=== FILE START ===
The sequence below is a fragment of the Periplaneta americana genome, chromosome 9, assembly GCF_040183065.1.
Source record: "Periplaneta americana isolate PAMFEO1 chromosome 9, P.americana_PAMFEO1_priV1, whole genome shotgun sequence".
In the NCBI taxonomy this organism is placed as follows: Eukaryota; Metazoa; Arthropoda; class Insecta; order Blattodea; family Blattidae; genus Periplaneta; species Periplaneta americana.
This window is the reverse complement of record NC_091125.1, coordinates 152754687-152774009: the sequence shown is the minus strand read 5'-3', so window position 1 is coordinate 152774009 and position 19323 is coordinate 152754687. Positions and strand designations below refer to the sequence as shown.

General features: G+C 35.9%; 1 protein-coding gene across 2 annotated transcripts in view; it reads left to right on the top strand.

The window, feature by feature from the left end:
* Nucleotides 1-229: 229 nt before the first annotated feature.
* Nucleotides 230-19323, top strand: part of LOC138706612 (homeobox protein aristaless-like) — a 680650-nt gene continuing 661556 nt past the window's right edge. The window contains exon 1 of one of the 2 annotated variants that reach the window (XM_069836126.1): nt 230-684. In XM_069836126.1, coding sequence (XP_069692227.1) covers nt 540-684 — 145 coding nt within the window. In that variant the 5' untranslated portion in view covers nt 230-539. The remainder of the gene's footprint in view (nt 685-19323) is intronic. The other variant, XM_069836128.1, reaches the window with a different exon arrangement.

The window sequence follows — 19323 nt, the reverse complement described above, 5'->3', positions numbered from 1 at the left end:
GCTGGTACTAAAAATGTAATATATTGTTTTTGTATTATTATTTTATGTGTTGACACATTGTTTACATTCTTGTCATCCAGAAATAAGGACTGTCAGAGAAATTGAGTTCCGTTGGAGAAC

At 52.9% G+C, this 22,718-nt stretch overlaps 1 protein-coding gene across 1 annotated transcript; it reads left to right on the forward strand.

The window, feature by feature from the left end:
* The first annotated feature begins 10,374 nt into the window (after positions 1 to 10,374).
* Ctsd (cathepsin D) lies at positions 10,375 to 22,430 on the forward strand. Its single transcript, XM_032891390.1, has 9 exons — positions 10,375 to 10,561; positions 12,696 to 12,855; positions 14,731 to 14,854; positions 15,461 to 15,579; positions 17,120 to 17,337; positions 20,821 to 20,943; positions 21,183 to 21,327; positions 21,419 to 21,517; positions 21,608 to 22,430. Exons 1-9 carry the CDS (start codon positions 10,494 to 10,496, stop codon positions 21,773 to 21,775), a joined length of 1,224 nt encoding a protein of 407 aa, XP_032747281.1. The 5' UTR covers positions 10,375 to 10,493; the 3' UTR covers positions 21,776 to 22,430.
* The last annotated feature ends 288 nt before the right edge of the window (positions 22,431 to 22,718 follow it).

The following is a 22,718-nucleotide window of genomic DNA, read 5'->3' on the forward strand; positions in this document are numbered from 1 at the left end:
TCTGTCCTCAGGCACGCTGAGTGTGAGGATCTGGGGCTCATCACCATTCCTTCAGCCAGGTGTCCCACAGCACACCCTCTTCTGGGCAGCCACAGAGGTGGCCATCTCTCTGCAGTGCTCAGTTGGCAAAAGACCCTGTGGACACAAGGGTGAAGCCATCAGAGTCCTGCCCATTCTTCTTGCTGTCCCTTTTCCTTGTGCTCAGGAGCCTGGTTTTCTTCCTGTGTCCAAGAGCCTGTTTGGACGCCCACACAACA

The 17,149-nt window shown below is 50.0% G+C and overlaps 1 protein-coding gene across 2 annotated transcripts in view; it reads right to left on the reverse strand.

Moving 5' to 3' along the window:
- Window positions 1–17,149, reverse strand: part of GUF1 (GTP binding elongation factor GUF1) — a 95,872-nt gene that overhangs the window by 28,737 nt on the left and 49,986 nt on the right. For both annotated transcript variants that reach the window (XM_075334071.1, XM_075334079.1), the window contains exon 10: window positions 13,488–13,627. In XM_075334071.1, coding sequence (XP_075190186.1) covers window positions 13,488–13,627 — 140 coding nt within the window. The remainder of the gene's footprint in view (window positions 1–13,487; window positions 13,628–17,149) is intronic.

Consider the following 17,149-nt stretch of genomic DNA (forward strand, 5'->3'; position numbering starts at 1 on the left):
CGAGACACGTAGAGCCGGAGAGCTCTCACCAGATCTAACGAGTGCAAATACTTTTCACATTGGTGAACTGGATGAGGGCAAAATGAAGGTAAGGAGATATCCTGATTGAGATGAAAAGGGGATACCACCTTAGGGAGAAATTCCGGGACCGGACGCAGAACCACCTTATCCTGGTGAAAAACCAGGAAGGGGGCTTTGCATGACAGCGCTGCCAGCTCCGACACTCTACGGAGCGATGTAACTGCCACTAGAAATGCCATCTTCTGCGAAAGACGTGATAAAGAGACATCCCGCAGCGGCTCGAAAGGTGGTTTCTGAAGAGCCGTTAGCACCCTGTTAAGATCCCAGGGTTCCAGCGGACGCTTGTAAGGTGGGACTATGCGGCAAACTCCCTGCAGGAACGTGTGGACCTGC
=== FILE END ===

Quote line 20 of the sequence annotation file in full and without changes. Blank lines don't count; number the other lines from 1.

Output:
- Window positions 1–17,149, reverse strand: part of GUF1 (GTP binding elongation factor GUF1) — a 95,872-nt gene that overhangs the window by 28,737 nt on the left and 49,986 nt on the right. For both annotated transcript variants that reach the window (XM_075334071.1, XM_075334079.1), the window contains exon 10: window positions 13,488–13,627. In XM_075334071.1, coding sequence (XP_075190186.1) covers window positions 13,488–13,627 — 140 coding nt within the window. The remainder of the gene's footprint in view (window positions 1–13,487; window positions 13,628–17,149) is intronic.